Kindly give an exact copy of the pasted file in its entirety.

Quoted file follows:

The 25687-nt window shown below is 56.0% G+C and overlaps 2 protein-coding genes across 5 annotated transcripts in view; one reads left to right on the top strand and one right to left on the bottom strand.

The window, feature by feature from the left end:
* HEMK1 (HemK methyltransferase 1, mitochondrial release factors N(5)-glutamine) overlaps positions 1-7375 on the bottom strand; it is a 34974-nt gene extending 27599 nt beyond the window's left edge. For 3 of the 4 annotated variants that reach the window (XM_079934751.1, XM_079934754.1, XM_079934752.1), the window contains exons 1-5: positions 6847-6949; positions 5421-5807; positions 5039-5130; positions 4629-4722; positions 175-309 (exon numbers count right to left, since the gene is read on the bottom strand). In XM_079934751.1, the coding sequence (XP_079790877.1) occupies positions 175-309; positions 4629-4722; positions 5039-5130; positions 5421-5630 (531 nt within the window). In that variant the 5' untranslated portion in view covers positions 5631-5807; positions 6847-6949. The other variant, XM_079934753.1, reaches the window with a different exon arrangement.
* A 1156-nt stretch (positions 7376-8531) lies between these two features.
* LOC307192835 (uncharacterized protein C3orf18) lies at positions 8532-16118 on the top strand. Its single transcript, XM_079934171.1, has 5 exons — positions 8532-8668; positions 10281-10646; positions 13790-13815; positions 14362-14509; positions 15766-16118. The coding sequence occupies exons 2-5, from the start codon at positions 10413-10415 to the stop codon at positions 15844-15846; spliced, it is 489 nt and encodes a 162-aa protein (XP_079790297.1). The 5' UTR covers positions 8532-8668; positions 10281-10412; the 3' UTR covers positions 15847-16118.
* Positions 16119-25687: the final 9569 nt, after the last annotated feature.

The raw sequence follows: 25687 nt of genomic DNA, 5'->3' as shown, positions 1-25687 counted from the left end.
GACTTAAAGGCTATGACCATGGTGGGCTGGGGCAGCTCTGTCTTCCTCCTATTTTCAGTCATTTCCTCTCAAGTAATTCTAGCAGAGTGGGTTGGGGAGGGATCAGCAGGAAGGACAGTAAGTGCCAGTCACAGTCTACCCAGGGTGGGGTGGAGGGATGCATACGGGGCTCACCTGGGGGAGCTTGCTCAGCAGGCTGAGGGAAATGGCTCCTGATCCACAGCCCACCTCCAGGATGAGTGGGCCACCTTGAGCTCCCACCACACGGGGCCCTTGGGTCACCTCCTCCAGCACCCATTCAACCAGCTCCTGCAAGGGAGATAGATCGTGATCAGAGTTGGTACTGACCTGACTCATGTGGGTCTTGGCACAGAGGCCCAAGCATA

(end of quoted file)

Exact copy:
The 25687-nt window shown below is 56.0% G+C and overlaps 2 protein-coding genes across 5 annotated transcripts in view; one reads left to right on the top strand and one right to left on the bottom strand.

The window, feature by feature from the left end:
* HEMK1 (HemK methyltransferase 1, mitochondrial release factors N(5)-glutamine) overlaps positions 1-7375 on the bottom strand; it is a 34974-nt gene extending 27599 nt beyond the window's left edge. For 3 of the 4 annotated variants that reach the window (XM_079934751.1, XM_079934754.1, XM_079934752.1), the window contains exons 1-5: positions 6847-6949; positions 5421-5807; positions 5039-5130; positions 4629-4722; positions 175-309 (exon numbers count right to left, since the gene is read on the bottom strand). In XM_079934751.1, the coding sequence (XP_079790877.1) occupies positions 175-309; positions 4629-4722; positions 5039-5130; positions 5421-5630 (531 nt within the window). In that variant the 5' untranslated portion in view covers positions 5631-5807; positions 6847-6949. The other variant, XM_079934753.1, reaches the window with a different exon arrangement.
* A 1156-nt stretch (positions 7376-8531) lies between these two features.
* LOC307192835 (uncharacterized protein C3orf18) lies at positions 8532-16118 on the top strand. Its single transcript, XM_079934171.1, has 5 exons — positions 8532-8668; positions 10281-10646; positions 13790-13815; positions 14362-14509; positions 15766-16118. The coding sequence occupies exons 2-5, from the start codon at positions 10413-10415 to the stop codon at positions 15844-15846; spliced, it is 489 nt and encodes a 162-aa protein (XP_079790297.1). The 5' UTR covers positions 8532-8668; positions 10281-10412; the 3' UTR covers positions 15847-16118.
* Positions 16119-25687: the final 9569 nt, after the last annotated feature.

The raw sequence follows: 25687 nt of genomic DNA, 5'->3' as shown, positions 1-25687 counted from the left end.
GACTTAAAGGCTATGACCATGGTGGGCTGGGGCAGCTCTGTCTTCCTCCTATTTTCAGTCATTTCCTCTCAAGTAATTCTAGCAGAGTGGGTTGGGGAGGGATCAGCAGGAAGGACAGTAAGTGCCAGTCACAGTCTACCCAGGGTGGGGTGGAGGGATGCATACGGGGCTCACCTGGGGGAGCTTGCTCAGCAGGCTGAGGGAAATGGCTCCTGATCCACAGCCCACCTCCAGGATGAGTGGGCCACCTTGAGCTCCCACCACACGGGGCCCTTGGGTCACCTCCTCCAGCACCCATTCAACCAGCTCCTGCAAGGGAGATAGATCGTGATCAGAGTTGGTACTGACCTGACTCATGTGGGTCTTGGCACAGAGGCCCAAGCATA